PROVIDENCE, R.I. (WPRI) – Stephen Piette wasn’t planning on an electric car until he spotted a deal he couldn’t pass up.
“I love the car,” Piette told Target 12. “I think it’s great, and it’s great for the environment.”
Piette said the car was an affordable option because of rebates and tax credits. One of them he was banking on? A $2,500 rebate from Rhode Island’s DRIVE program. (DRIVE is short for Driving Rhode Island to Vehicle Electrification.)
“That $2,500 was going to help me put in a charging station at the house here,” Piette explained. “The car takes about 18 hours to charge on 110 [volts], but it takes four to five hours on the system I’d be putting in.”
Piette got the car on July 8. A couple days later, he was online and spotted a notice alerting consumers that the DRIVE program was suspended as of July 10. For Piette, it was too late to apply for the rebate.
“That surprised me,” he said. “I called the dealer immediately and I said, ‘did you guys know about this?’ Nope. They didn’t know.”
According to state data, as of October 2015, there were 421 electric vehicles registered in Rhode Island. The DRIVE program launched in January of 2016 and originally aimed to add between 80 and 150 electric vehicles.
Because funding dried up within a year and a half, Piette said he’s stuck with a car that’s not convenient.
“Without being able to charge it right away, quickly, it doesn’t make it as feasible to have,” Piette added.
Target 12 reached out to the state’s Office of Energy Resources, which administered the DRIVE program. The office did not make anyone available for an interview, but spokesperson Brenna McCabe sent a statement saying in part, “the OER EV program was historically funded in part through petroleum violation settlement funds, and that funding is no longer available.”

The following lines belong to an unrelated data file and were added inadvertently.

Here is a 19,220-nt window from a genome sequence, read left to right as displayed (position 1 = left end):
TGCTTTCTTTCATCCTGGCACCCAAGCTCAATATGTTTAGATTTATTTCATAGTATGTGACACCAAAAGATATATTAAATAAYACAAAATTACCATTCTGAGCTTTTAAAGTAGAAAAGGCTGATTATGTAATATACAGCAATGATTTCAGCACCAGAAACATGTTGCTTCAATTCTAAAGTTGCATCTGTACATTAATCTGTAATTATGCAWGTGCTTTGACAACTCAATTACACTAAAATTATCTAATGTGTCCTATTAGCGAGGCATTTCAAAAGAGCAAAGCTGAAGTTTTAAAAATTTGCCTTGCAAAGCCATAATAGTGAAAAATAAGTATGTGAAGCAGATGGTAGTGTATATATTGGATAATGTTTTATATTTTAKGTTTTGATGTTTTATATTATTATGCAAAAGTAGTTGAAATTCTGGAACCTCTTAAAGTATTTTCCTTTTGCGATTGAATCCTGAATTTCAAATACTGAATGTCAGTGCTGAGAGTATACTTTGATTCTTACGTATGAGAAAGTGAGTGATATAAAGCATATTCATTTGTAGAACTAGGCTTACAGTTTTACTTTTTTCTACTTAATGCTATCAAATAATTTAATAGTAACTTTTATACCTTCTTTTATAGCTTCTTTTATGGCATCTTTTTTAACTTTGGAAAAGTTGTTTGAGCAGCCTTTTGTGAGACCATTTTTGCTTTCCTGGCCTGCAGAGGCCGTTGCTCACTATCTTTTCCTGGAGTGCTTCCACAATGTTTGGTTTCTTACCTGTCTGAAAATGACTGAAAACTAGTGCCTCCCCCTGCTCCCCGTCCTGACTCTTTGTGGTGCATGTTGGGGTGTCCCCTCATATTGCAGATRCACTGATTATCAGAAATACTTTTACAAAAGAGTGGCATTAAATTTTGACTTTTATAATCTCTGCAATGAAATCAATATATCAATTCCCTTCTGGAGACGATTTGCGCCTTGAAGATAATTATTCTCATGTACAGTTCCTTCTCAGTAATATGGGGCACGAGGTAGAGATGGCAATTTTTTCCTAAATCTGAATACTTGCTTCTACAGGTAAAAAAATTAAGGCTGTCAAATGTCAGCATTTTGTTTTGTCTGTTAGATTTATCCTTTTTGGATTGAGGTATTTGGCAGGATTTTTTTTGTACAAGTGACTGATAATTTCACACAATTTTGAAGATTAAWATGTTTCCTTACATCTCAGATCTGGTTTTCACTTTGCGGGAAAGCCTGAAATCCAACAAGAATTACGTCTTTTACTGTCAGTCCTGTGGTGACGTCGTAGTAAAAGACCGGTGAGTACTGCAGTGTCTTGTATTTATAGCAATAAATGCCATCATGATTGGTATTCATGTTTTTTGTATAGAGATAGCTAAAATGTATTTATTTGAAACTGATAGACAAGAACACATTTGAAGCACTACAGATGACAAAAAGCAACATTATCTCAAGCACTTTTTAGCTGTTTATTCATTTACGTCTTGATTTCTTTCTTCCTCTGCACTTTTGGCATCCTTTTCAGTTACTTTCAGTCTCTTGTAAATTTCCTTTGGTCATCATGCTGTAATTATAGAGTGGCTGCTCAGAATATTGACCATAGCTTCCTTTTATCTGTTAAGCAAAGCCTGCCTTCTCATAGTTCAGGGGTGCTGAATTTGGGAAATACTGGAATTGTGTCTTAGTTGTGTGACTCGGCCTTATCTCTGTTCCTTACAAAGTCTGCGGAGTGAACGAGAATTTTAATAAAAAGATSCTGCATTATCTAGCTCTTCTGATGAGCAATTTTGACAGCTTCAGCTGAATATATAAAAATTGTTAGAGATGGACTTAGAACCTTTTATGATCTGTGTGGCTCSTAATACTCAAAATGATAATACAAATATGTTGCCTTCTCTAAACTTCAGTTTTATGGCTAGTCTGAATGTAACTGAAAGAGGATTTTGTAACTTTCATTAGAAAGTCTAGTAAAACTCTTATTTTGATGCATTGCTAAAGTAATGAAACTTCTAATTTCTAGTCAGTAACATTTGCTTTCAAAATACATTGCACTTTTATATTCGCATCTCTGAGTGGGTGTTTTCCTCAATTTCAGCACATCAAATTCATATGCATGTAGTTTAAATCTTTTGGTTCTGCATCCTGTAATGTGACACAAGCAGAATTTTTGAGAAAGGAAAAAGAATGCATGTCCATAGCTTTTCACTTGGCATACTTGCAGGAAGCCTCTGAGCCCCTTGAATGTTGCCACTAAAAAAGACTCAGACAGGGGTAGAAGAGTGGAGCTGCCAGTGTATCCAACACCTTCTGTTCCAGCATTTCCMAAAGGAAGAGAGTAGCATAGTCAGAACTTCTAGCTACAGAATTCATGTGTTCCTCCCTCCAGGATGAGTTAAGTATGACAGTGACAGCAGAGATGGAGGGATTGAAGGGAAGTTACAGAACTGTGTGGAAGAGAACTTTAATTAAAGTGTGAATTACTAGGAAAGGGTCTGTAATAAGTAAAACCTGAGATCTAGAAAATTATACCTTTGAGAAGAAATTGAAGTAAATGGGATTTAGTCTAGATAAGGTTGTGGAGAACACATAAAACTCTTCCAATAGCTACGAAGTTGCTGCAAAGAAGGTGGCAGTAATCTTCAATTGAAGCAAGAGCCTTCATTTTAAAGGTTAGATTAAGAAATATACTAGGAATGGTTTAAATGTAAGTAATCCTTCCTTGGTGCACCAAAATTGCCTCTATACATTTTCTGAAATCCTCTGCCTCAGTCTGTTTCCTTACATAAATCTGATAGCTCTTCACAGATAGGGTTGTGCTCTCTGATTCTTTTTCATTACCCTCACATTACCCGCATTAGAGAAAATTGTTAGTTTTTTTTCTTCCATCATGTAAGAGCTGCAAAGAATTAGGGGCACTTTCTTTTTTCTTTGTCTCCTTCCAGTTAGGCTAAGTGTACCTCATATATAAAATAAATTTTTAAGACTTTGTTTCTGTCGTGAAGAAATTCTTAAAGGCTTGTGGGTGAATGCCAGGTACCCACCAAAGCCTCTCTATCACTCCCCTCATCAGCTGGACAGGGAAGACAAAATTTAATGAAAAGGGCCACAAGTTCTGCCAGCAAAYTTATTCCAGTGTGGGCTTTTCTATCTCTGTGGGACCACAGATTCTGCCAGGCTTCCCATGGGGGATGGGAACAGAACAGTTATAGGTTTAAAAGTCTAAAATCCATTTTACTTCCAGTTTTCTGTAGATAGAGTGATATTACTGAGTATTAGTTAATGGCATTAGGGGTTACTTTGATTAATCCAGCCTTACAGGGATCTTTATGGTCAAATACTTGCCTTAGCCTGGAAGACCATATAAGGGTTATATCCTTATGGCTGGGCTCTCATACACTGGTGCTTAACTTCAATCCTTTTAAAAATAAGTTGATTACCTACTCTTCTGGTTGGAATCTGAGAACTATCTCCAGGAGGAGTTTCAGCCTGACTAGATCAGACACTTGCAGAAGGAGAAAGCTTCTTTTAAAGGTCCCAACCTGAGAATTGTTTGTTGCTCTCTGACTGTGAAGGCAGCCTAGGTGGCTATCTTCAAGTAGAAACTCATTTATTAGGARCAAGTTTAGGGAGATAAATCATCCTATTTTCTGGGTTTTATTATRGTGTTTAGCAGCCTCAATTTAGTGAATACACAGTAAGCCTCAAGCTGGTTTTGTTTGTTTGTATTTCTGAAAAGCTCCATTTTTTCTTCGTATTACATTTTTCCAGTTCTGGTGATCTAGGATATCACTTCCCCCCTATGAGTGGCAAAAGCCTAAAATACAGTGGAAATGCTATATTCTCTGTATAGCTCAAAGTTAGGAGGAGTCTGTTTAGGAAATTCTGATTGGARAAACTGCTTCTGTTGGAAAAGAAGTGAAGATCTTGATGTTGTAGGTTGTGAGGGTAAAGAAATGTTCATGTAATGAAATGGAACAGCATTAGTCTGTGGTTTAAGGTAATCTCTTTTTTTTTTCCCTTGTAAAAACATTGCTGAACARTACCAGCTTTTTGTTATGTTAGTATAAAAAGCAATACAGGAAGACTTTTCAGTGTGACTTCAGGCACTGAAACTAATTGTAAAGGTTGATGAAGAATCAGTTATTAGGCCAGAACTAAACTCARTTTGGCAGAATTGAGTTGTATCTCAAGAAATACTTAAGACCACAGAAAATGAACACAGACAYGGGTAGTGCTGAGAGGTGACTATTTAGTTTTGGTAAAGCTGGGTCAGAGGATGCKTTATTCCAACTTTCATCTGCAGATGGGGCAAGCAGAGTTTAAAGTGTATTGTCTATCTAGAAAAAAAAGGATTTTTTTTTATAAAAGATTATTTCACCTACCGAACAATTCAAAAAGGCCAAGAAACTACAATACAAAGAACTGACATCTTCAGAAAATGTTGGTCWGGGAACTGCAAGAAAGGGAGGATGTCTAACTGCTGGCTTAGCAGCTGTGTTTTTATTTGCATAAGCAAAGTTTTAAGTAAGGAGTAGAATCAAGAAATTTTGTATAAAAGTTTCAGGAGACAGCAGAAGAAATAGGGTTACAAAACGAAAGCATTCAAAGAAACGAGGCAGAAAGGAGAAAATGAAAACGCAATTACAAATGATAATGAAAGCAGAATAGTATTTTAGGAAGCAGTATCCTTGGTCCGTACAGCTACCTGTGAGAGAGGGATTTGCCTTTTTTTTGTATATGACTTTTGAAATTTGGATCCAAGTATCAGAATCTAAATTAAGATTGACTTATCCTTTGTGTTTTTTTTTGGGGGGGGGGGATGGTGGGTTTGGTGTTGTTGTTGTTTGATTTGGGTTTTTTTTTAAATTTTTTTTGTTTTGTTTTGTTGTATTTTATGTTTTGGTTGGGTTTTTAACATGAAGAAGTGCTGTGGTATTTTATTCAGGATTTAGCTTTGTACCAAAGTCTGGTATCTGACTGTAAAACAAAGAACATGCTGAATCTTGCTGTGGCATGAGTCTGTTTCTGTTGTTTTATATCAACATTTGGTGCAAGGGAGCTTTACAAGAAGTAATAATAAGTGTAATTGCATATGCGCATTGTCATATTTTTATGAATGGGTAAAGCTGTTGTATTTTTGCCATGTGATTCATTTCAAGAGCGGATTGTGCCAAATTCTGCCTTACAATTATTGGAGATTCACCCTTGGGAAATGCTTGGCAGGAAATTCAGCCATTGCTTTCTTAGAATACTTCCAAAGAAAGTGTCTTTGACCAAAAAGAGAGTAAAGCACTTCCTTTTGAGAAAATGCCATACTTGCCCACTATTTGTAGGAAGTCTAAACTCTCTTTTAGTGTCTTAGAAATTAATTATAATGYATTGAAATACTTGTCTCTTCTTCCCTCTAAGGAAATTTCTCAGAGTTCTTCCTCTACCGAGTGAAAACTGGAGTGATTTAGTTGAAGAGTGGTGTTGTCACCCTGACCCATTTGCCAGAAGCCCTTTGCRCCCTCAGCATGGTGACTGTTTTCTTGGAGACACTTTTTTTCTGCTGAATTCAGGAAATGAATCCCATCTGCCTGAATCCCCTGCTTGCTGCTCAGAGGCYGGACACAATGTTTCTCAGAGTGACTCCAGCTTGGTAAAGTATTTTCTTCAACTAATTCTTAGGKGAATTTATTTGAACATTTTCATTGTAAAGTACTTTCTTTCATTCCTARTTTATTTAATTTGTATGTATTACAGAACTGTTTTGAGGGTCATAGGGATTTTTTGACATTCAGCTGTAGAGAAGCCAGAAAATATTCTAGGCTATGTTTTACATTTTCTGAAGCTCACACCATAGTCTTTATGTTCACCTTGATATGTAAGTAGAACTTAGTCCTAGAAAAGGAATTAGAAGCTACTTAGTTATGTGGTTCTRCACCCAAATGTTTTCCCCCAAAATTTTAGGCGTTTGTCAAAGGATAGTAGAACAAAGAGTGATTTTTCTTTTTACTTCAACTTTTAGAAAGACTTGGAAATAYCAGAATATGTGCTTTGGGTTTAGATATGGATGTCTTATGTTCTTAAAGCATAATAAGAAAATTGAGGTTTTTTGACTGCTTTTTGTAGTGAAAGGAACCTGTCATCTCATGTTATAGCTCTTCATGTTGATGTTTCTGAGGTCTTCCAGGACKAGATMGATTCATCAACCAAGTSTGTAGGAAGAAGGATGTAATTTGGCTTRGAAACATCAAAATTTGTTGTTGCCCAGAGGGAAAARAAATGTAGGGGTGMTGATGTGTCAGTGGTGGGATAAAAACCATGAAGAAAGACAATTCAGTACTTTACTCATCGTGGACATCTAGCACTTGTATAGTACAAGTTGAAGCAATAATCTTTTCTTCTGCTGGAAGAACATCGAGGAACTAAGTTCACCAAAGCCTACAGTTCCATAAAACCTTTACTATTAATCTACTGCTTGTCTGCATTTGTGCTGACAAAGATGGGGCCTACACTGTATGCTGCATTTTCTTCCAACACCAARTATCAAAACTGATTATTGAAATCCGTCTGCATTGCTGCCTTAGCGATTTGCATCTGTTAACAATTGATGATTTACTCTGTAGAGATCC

McCabe added, “We remain hopeful that we will be able to obtain alternative funding to restart the program, and are actively engaged in that process.”
In Piette’s case, he admits he missed the application deadline. But because he bought the car before the program ended, Target 12 asked the state if there’s a chance he could receive the rebate.
McCabe said, “We have to be fair to everyone… If we made an exception, it would be unfair to the others who bought vehicles and submitted applications prior to July 10.”
Rhode Island drivers have received $575,000 in incentives through the program, according to McCabe.
In the absence of a state rebate, the Office of Energy Resources is encouraging Rhode Islanders who want to buy an electric vehicle to check with dealerships and manufacturers for incentives.
The Internal Revenue Service (IRS) also offers a tax credit to qualified consumers who purchase a new electric vehicle.